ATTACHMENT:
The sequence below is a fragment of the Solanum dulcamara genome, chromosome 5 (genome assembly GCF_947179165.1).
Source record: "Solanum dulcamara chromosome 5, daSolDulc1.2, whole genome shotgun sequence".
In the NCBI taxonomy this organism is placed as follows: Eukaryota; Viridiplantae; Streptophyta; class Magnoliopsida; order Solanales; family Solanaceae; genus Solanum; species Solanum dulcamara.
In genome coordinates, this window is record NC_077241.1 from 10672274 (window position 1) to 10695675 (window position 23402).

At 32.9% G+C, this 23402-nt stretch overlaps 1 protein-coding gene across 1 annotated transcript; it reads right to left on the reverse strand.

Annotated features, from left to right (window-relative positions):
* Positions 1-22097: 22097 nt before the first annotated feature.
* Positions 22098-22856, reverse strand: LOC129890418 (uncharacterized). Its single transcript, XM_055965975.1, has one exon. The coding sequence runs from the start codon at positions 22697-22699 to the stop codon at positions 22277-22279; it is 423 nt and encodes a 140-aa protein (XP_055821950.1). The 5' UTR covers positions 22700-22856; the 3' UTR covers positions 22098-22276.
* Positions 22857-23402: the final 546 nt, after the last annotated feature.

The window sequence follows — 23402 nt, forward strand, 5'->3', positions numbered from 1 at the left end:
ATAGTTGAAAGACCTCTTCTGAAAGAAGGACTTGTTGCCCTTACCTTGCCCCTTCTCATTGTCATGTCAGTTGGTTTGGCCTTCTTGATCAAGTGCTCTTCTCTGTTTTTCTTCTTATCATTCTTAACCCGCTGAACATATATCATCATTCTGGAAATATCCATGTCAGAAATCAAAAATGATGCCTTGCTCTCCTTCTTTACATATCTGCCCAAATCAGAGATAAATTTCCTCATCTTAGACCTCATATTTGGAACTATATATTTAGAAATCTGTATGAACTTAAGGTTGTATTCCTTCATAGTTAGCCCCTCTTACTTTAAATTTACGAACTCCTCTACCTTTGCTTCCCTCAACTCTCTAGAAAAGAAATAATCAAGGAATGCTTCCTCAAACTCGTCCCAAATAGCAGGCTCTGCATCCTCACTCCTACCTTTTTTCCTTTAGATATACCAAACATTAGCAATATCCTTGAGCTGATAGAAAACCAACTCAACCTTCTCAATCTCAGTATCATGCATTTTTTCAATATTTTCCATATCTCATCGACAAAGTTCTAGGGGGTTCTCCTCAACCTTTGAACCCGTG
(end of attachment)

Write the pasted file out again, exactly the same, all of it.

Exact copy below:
The sequence below is a fragment of the Solanum dulcamara genome, chromosome 5 (genome assembly GCF_947179165.1).
Source record: "Solanum dulcamara chromosome 5, daSolDulc1.2, whole genome shotgun sequence".
In the NCBI taxonomy this organism is placed as follows: Eukaryota; Viridiplantae; Streptophyta; class Magnoliopsida; order Solanales; family Solanaceae; genus Solanum; species Solanum dulcamara.
In genome coordinates, this window is record NC_077241.1 from 10672274 (window position 1) to 10695675 (window position 23402).

At 32.9% G+C, this 23402-nt stretch overlaps 1 protein-coding gene across 1 annotated transcript; it reads right to left on the reverse strand.

Annotated features, from left to right (window-relative positions):
* Positions 1-22097: 22097 nt before the first annotated feature.
* Positions 22098-22856, reverse strand: LOC129890418 (uncharacterized). Its single transcript, XM_055965975.1, has one exon. The coding sequence runs from the start codon at positions 22697-22699 to the stop codon at positions 22277-22279; it is 423 nt and encodes a 140-aa protein (XP_055821950.1). The 5' UTR covers positions 22700-22856; the 3' UTR covers positions 22098-22276.
* Positions 22857-23402: the final 546 nt, after the last annotated feature.

The window sequence follows — 23402 nt, forward strand, 5'->3', positions numbered from 1 at the left end:
ATAGTTGAAAGACCTCTTCTGAAAGAAGGACTTGTTGCCCTTACCTTGCCCCTTCTCATTGTCATGTCAGTTGGTTTGGCCTTCTTGATCAAGTGCTCTTCTCTGTTTTTCTTCTTATCATTCTTAACCCGCTGAACATATATCATCATTCTGGAAATATCCATGTCAGAAATCAAAAATGATGCCTTGCTCTCCTTCTTTACATATCTGCCCAAATCAGAGATAAATTTCCTCATCTTAGACCTCATATTTGGAACTATATATTTAGAAATCTGTATGAACTTAAGGTTGTATTCCTTCATAGTTAGCCCCTCTTACTTTAAATTTACGAACTCCTCTACCTTTGCTTCCCTCAACTCTCTAGAAAAGAAATAATCAAGGAATGCTTCCTCAAACTCGTCCCAAATAGCAGGCTCTGCATCCTCACTCCTACCTTTTTTCCTTTAGATATACCAAACATTAGCAATATCCTTGAGCTGATAGAAAACCAACTCAACCTTCTCAATCTCAGTATCATGCATTTTTTCAATATTTTCCATATCTCATCGACAAAGTTCTAGGGGGTTCTCCTCAACCTTTGAACCCGTG